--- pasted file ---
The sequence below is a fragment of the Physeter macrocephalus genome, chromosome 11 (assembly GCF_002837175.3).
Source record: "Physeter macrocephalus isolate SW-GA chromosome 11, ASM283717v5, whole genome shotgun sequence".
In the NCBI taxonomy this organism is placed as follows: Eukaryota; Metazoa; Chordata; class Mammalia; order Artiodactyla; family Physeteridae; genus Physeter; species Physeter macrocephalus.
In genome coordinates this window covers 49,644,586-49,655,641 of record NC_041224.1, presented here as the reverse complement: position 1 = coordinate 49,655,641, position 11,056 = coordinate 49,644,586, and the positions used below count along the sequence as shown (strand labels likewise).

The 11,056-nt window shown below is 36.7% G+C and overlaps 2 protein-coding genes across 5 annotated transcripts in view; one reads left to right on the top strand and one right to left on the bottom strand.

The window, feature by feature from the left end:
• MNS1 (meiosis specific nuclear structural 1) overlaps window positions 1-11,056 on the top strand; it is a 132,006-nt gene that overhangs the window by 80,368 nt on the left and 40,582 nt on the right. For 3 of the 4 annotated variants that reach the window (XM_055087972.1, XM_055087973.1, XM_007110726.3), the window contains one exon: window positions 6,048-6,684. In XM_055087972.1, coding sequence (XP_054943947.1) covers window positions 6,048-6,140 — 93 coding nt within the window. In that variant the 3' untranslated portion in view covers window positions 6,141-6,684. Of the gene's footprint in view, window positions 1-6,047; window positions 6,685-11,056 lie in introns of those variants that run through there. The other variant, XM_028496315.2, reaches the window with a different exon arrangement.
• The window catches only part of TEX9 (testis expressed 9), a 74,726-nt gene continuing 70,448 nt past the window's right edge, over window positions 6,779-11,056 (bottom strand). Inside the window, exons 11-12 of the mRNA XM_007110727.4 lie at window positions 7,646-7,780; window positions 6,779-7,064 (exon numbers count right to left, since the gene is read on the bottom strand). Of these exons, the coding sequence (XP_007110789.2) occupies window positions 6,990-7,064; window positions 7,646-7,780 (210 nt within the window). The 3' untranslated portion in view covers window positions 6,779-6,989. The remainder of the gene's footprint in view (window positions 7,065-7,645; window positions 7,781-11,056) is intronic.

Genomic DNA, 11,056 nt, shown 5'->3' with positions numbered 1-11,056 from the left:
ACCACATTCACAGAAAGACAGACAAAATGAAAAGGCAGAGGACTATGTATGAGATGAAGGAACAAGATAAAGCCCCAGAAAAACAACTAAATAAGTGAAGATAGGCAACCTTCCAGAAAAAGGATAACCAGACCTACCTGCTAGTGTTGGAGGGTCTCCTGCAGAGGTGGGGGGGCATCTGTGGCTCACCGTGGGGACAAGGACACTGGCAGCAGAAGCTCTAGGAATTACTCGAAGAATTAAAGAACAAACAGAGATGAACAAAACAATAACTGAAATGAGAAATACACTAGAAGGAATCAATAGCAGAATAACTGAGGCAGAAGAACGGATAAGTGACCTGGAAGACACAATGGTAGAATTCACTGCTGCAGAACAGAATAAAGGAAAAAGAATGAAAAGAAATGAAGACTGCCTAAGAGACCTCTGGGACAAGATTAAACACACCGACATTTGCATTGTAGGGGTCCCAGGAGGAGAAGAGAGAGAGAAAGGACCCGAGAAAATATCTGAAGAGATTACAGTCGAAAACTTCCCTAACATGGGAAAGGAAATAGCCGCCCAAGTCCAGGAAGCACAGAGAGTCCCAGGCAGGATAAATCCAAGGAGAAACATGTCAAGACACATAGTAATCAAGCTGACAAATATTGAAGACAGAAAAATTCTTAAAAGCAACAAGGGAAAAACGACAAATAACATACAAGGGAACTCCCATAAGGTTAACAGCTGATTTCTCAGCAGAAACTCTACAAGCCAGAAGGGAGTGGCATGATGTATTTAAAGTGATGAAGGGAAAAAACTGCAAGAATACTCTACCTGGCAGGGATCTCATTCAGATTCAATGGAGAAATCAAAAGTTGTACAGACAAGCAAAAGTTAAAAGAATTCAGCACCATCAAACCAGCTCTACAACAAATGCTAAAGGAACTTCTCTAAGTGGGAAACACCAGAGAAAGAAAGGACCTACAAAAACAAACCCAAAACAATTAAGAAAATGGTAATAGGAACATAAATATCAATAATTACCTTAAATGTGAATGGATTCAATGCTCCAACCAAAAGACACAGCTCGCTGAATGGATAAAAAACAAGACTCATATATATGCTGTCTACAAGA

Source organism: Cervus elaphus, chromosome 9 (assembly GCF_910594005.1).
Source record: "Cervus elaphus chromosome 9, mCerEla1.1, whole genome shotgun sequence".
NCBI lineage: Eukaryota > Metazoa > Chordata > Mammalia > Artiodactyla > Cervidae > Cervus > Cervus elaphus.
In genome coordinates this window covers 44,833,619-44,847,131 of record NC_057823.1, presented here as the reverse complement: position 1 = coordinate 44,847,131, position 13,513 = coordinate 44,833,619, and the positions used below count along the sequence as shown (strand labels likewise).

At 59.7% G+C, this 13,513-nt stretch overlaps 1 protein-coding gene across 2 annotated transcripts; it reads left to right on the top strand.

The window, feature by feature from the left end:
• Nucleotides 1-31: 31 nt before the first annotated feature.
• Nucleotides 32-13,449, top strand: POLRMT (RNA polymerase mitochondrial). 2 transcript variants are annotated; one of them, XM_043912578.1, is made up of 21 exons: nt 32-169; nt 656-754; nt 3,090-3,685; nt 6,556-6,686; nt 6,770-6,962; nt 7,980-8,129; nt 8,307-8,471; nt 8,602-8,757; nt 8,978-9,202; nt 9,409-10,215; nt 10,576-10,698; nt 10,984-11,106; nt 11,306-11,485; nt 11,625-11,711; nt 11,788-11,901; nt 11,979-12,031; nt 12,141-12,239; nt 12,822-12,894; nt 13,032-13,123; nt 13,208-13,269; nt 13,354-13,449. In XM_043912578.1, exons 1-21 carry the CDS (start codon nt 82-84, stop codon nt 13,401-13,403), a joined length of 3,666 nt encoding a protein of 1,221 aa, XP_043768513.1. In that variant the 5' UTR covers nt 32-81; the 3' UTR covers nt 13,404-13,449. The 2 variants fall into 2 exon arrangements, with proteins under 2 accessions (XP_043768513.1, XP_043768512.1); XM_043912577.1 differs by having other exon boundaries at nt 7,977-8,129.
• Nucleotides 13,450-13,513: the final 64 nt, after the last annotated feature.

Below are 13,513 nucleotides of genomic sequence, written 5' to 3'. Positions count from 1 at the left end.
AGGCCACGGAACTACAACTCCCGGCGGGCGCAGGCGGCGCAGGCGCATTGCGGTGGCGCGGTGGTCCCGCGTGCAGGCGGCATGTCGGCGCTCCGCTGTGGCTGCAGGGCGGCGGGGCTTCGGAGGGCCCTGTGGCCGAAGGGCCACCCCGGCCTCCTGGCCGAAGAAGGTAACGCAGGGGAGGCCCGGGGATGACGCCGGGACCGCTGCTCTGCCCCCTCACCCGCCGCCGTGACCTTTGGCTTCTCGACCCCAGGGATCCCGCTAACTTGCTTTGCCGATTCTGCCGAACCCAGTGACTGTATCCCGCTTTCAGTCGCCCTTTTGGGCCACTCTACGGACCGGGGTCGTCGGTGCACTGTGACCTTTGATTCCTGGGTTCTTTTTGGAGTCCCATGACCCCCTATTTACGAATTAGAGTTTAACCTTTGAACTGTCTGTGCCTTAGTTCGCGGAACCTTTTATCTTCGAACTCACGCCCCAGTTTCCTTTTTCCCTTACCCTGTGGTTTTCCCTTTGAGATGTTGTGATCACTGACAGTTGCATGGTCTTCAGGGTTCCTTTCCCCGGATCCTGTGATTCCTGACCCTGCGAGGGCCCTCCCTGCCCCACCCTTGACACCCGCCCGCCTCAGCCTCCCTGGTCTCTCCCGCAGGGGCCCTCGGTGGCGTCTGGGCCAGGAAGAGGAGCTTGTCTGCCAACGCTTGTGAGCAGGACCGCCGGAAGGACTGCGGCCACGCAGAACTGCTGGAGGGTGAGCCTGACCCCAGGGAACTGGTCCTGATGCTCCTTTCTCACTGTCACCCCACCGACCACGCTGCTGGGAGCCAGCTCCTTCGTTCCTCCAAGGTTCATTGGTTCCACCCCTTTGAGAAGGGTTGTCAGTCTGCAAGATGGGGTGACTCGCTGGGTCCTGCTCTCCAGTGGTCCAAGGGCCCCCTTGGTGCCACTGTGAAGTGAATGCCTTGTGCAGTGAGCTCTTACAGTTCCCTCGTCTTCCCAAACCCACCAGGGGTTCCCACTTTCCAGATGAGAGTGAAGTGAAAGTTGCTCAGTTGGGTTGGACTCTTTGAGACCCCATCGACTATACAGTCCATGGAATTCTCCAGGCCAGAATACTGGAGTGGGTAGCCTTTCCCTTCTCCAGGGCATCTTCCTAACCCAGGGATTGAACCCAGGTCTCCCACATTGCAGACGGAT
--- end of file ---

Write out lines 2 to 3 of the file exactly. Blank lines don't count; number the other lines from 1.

Source record: "Physeter macrocephalus isolate SW-GA chromosome 11, ASM283717v5, whole genome shotgun sequence".
In the NCBI taxonomy this organism is placed as follows: Eukaryota; Metazoa; Chordata; class Mammalia; order Artiodactyla; family Physeteridae; genus Physeter; species Physeter macrocephalus.